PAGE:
Soroti, Uganda | THE INDEPENDENT | The joint Parliamentary Committees of Public Accounts and the Local Government have given Soroti city authorities up to Friday to submit a comprehensive report on the disbursement of Covid-19 relief funds.
The legislators were left in shock at Soroti city hall on Monday after discovering anomalies in management of the database for the beneficiaries.
The MPs who were in Soroti to follow up how the government relief funds for Covid-19 were disbursed discovered that some of the listed beneficiaries were not among the categories prioritized by government.
During their interface with the Soroti city top leadership, the legislators found out that some of the beneficiaries were paid money basing on their personal relationship with city officials or political inclination with the enrolment officers and village chairpersons.
The team led by Kumi Municipality MP Silas Aogon noted that whereas so many offices like Resident City Commissioner, City Intelligence security officer, town agents and village chairpersons among others were involved in collecting data, the list of people allegedly paid has glaring irregularities.
Aogon said that a random check on the list of 4,677 people allegedly paid under Soroti city surprised the team when they discovered that a 76 year old disabled woman had been included in the list as a food vendor. The beneficiary, Anne Teresa Amoding, when called said that she stays in Anyara sub county in Kalaki district.
Sarah Opendi, the Tororo Woman MP and another member in the committee says that whereas the initiative by government was good, the program was rushed and didn’t achieve the intended purpose. Opendi implored government to make the best use of statistics at UBOS in situations where such data is required.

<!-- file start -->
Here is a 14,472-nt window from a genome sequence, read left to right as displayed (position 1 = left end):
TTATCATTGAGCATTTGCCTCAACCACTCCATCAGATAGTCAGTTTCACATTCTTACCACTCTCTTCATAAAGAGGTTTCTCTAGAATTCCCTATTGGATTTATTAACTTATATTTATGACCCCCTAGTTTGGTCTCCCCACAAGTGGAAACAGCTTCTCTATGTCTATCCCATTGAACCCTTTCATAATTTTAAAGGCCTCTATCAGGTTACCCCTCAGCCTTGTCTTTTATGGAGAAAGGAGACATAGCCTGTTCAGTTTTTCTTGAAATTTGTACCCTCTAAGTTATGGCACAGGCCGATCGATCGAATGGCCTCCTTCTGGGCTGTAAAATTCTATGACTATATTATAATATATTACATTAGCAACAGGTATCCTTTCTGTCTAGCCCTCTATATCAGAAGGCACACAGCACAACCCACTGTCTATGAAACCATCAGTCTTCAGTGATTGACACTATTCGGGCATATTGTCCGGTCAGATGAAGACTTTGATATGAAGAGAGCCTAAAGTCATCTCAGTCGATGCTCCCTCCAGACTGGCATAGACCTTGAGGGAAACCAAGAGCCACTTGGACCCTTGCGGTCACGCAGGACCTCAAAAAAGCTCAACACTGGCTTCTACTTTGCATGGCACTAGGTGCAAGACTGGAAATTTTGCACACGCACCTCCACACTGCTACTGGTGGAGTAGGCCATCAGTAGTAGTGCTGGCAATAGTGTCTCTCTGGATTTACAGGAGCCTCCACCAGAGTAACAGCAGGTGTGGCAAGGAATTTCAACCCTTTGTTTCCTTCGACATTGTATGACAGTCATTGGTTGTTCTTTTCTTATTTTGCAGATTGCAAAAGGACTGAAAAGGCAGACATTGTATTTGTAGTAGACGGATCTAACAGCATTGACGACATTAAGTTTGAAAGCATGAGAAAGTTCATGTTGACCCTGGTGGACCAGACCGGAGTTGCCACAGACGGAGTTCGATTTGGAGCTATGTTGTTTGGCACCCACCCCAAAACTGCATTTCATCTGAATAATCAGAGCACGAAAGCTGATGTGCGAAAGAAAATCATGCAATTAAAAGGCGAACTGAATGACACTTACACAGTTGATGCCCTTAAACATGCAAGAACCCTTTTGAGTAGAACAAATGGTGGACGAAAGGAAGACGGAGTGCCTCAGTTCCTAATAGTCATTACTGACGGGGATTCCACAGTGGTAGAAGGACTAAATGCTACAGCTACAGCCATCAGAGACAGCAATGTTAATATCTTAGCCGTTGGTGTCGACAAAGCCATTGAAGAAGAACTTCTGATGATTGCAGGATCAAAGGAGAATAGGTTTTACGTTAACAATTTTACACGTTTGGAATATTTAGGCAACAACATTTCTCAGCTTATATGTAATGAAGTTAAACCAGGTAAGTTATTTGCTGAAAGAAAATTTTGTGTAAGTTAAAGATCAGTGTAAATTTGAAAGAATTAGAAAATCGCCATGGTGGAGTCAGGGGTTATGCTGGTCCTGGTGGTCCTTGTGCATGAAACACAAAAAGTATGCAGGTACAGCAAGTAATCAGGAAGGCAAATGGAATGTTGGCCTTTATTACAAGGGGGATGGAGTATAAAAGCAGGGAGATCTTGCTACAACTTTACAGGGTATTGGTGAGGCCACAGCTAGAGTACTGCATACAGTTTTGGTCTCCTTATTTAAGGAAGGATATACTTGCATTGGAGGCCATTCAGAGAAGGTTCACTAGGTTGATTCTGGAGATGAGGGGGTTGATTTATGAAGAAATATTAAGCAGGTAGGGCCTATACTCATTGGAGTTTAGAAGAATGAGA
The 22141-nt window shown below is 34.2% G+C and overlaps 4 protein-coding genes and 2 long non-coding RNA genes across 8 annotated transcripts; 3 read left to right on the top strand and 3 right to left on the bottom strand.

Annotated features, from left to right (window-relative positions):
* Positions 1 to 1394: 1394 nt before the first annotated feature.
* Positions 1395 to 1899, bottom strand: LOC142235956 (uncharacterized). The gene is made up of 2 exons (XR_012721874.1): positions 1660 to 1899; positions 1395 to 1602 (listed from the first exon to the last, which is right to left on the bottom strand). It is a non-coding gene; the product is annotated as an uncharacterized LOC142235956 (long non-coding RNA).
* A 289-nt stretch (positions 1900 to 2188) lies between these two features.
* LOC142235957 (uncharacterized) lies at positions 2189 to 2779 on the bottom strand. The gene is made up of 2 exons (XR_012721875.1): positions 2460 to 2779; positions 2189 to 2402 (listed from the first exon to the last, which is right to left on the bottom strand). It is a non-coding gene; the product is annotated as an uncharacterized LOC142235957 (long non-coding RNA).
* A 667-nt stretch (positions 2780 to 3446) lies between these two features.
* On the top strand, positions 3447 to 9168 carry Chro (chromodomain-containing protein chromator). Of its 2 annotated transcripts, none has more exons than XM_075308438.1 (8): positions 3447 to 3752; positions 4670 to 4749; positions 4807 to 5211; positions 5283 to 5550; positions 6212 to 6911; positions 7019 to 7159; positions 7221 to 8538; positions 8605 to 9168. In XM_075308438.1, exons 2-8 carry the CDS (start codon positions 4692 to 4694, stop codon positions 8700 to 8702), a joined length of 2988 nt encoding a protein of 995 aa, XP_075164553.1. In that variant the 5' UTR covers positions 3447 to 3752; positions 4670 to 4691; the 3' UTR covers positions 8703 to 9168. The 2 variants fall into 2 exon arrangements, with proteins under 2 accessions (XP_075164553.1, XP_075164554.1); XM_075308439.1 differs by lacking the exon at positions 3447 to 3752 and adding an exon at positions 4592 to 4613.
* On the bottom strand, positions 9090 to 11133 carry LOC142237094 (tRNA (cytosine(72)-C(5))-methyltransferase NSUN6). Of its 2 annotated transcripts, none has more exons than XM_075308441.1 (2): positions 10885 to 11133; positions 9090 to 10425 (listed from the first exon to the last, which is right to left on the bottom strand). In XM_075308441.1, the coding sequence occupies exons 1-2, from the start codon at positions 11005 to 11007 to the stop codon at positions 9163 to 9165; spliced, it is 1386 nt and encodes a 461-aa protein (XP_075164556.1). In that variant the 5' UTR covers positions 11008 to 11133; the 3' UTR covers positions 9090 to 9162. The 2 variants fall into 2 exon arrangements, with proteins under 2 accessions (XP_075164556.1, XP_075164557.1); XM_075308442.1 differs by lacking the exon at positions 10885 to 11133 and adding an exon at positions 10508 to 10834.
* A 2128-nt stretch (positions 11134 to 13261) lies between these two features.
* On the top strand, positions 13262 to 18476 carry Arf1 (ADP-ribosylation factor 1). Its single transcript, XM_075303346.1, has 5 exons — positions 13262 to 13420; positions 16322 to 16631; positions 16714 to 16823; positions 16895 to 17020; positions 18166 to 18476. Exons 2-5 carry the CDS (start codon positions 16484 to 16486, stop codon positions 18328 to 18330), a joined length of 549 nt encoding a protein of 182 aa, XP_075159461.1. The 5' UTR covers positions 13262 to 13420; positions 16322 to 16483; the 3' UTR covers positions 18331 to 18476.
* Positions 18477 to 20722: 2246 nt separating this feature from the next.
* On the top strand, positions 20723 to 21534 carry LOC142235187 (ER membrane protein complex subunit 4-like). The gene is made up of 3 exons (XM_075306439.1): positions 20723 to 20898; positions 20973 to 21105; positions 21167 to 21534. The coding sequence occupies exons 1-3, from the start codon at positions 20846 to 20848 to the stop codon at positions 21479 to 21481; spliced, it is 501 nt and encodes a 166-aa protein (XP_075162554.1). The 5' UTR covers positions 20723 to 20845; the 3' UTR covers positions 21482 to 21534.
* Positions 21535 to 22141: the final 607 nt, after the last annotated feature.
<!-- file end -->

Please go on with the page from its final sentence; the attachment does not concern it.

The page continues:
According to the guidelines issued by the Ministry of Gender, Labour and Social Development, the COVID-19 relief fund was meant for people whose daily income generating activities were affected by the lockdown. The groups include the bar attendants, taxi drivers, wheel barrow pushers, conductors, garbage collectors, saloon operators, boda boda cyclists among others.
In Soroti city however, a total of 731 people that was earlier recommended for the fund were dropped because of inconsistency in the names, wrong telephone contacts, National Identification Number and other irregularities.
Ambrose Ocen, the City clerk says they were limited to only 4,677 people amidst the overwhelming demand from people affected by the lockdown. Ocen who acknowledged that there were some errors in the list of beneficiaries asked government to provide database to local governments for easy implementation of such programs.
Michael Opio, a boda boda cyclist at Ariet House says there was discrimination in registration and payments of vulnerable people based on personal relationship with the officers at the city.
Before the disbursement of cash to beneficiaries, the opposition legislators asked government to halt the program until the matter is debated in Parliament. But the money was reportedly disbursed following the demand from the affected groups.